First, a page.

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California has sued Huntington Beach, alleging that the city’s new law requiring voters to show photo identification is a violation of state law.

The 320-page lawsuit, filed Monday in Orange County Superior Court, accuses Huntington Beach of violating California’s Constitution and the state election code over a new charter amendment that would require voters to show photo identification in local elections starting in 2026.

Huntington Beach has argued that the city charter grants local officials the authority to handle municipal issues, including local elections. In addition to the photo identification requirement, the amendment requires that Huntington Beach provide 20 in-person polling places and monitor ballot drop boxes.

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Atty. Gen. Rob Bonta said Monday that Huntington Beach’s charter does not exempt the city from following state laws that govern voter registration and election integrity. The photo identification requirement “is not only misguided — it is blatantly and flatly illegal,” Bonta said at a news conference in downtown Los Angeles.

“They have greatly overstated the authority they think they have,” said Bonta, a Democrat. “They have willfully violated the law, they have brazenly violated the law. … They know exactly what they are doing, and they are doing it anyway.”

Voters in Huntington Beach approved the law by passing Measure A on the March 5 ballot, with 53.4% support. Michael Gates, Huntington Beach’s city attorney, said in a statement that “the people of Huntington Beach have made their voices clear on this issue.”

“The city will vigorously uphold and defend the will of the people,” Gates said.

Bonta’s lawsuit is the latest clash between California and Huntington Beach, which has thrust itself into the crosshairs of state lawmakers and the nation’s culture wars since the start of the COVID-19 pandemic.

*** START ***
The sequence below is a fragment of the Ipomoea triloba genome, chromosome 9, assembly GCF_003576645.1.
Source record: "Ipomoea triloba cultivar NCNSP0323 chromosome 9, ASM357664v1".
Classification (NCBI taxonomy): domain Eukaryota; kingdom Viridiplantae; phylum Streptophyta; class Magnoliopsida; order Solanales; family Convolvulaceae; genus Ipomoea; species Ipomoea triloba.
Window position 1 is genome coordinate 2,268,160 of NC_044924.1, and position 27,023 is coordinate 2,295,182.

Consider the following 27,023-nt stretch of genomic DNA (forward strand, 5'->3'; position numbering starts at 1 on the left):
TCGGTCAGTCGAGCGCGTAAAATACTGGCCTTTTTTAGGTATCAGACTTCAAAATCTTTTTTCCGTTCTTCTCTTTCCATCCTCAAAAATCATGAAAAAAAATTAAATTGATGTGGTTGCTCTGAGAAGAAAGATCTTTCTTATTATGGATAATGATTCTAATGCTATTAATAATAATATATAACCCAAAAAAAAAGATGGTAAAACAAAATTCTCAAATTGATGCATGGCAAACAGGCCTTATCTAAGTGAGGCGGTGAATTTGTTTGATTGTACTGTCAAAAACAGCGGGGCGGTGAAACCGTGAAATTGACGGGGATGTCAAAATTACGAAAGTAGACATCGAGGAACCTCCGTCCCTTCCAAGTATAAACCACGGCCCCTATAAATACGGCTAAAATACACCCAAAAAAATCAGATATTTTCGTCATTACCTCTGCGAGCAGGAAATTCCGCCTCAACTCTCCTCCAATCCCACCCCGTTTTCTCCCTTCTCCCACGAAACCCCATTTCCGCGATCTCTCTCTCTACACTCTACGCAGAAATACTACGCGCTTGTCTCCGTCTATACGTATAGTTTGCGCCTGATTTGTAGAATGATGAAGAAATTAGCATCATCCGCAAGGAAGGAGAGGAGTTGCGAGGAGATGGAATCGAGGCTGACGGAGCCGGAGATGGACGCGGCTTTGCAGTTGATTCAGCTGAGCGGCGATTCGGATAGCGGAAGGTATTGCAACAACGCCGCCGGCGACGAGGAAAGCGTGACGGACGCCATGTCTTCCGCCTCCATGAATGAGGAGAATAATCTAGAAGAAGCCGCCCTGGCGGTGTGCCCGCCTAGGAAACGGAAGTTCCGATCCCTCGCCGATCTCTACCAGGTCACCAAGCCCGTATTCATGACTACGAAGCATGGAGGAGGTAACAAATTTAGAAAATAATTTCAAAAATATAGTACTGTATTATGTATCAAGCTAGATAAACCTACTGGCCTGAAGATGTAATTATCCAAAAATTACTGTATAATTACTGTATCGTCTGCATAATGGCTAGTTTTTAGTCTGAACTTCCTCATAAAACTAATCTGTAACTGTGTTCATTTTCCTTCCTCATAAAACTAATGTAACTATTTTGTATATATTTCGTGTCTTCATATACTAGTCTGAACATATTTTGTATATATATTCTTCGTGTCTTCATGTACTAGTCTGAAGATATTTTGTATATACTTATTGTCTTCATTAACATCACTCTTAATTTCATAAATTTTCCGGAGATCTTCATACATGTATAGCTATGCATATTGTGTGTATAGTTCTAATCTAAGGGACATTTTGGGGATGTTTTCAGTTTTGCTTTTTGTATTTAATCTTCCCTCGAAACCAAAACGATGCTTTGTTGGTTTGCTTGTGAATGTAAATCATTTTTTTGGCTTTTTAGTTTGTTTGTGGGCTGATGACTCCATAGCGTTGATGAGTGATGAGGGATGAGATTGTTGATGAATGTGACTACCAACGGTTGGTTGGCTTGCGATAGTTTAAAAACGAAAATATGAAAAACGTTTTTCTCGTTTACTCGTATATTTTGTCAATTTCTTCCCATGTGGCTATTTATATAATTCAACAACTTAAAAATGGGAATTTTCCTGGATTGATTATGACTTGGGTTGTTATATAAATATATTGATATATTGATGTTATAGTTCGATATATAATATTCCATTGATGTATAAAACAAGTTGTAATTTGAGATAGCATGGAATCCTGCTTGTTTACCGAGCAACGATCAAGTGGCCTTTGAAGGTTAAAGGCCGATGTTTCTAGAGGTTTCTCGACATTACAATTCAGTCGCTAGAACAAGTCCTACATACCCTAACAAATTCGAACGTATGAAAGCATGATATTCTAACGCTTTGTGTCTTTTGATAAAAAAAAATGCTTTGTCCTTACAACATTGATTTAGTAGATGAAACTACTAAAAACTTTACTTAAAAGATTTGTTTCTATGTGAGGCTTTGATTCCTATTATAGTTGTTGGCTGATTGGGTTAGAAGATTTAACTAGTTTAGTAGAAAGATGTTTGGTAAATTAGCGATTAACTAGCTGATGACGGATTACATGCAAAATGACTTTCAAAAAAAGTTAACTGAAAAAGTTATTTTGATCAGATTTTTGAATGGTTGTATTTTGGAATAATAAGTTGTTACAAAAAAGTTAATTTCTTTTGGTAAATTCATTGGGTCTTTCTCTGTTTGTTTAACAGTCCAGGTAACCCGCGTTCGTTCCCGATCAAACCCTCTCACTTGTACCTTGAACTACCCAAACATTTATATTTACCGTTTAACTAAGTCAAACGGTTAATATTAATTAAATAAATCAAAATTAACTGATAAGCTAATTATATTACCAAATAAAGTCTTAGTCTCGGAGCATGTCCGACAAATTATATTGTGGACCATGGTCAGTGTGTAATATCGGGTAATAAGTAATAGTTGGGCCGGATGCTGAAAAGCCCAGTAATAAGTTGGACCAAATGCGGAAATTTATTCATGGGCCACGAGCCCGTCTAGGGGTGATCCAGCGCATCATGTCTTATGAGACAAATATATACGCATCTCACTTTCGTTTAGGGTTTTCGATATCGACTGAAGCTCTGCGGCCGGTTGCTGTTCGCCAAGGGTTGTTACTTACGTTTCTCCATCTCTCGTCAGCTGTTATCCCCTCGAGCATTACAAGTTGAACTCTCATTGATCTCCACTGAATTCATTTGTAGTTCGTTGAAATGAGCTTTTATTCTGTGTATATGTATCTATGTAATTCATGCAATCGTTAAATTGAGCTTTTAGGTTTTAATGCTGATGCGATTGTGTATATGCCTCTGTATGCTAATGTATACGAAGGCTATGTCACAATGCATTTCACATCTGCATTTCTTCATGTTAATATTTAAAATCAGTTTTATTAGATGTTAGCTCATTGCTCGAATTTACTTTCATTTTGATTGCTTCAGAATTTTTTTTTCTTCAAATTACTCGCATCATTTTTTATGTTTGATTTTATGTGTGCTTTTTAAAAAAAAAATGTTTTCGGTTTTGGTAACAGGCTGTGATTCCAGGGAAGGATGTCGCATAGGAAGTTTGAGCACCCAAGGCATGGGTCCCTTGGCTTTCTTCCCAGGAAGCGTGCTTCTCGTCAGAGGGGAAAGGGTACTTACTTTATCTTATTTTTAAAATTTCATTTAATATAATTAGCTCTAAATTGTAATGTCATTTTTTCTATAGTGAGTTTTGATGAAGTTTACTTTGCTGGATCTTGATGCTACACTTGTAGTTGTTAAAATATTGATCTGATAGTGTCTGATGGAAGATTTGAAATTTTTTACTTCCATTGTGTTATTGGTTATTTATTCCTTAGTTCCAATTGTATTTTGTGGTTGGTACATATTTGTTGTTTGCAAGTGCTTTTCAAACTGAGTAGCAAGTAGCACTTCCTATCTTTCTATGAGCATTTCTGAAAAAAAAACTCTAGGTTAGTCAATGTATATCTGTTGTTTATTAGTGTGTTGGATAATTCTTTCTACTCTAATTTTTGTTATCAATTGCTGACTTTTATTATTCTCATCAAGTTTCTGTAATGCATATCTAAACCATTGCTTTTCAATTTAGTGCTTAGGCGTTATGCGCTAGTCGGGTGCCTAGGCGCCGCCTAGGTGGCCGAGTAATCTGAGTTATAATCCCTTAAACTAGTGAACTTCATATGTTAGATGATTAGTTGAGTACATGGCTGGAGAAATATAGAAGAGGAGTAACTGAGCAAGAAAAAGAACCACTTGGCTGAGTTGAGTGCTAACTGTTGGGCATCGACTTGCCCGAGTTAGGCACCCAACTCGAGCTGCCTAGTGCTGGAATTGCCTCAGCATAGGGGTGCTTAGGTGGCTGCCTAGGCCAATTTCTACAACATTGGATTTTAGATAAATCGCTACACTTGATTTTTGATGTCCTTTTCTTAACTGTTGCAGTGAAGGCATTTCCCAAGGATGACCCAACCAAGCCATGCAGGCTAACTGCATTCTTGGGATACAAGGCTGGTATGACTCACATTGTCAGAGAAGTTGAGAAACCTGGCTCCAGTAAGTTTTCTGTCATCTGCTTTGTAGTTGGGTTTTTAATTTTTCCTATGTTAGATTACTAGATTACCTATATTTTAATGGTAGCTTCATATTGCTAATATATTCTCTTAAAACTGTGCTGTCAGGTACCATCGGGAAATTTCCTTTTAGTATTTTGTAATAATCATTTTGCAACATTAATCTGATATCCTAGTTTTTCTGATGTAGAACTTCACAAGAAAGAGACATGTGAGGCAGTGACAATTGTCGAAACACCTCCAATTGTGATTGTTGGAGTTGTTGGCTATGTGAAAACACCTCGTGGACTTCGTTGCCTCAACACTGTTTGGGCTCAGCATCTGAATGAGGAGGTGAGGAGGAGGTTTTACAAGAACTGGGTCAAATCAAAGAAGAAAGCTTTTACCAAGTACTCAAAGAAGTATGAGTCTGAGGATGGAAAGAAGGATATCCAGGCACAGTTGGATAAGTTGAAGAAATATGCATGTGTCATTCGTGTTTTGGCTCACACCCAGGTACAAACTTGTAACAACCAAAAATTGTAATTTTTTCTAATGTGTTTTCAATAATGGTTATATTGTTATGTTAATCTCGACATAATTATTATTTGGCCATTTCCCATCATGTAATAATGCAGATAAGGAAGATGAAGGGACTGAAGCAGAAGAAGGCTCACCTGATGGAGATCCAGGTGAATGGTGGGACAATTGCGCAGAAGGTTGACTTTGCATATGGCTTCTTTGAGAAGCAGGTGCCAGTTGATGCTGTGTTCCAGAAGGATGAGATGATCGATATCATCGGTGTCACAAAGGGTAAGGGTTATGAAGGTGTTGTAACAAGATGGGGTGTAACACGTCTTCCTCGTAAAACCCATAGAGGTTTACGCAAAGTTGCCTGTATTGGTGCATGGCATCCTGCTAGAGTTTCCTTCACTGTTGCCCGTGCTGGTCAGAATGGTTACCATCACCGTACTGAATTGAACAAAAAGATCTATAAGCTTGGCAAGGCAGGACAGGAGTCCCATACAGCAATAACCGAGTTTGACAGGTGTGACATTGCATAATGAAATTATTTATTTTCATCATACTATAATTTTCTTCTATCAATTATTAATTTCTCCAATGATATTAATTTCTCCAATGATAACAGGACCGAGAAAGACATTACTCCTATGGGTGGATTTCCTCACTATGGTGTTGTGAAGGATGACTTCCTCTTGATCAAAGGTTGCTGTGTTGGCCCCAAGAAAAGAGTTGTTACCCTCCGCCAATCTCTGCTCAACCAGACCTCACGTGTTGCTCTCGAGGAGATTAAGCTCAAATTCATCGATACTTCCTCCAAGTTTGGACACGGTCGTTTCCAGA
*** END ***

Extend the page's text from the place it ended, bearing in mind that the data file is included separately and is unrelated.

Over the last four years, officials in the conservative beach town have declared it a “no mask and no vaccine-mandate” city, sued the state over zoning requirements to add housing and a “sanctuary city” immigration law, created a panel to screen children’s books in the city library for sexual content and approved the voter ID measure for the March ballot despite threats of a lawsuit.

After the Huntington Beach City Council began discussing the voter ID measure last fall, Bonta and Secretary of State Shirley N. Weber, California’s top election official, warned in a letter to city officials that the measure was illegal and could prompt a lawsuit.

California law requires voters to verify their identities when they register to vote and imposes criminal penalties for fraudulent registration, Bonta and Weber wrote. The state does not require photo identification at the polls but does require that voters provide their names and addresses.

The Huntington Beach City Council voted 4 to 3 in October to place the voter ID law on the March ballot.

Councilmembers Tony Strickland and Gracey Van Der Mark, who backed the measure, wrote in their ballot argument that “extreme policies” allowing noncitizens to vote “have been spreading” and that the measure would “forever protect Huntington Beach’s elections.”

Three council members who opposed the measure said that the city’s elections, overseen by the Orange County Registrar of Voters, are secure and that Huntington Beach was not prepared to oversee its own elections.

Weber, a Democrat, said Monday that her office investigates claims of voter fraud and has “not found it to be true that California, nor any other state, suffers from a tremendous amount of fraud.”

The voter ID measure “is really a solution looking for a problem,” Weber said.

A Huntington Beach resident sued in November to block the voter ID measure. The ACLU of Southern California and Disability Rights California filed briefs in support of the lawsuit, arguing that voter ID laws impose severe burdens on Black, Latino and low-income voters.

Orange County Superior Court judge Nick Dourbetas declined to stop the measure from appearing on the ballot but wrote in his December ruling that if the measure passed “and if its implementation raises an issue of constitutionality, at that point, it may be appropriate for judicial review.”

Bonta warned Huntington Beach last fall that another facet of the charter amendment — monitoring ballot drop boxes — could also violate state law.

The state’s lawsuit does not mention drop boxes. Bonta said state officials will be watching how the Huntington Beach law is implemented to ensure it does not run afoul of a prohibition on taking photos, videos or otherwise recording voters at polling places or ballot drop boxes “with the intent of dissuading another person from voting.”


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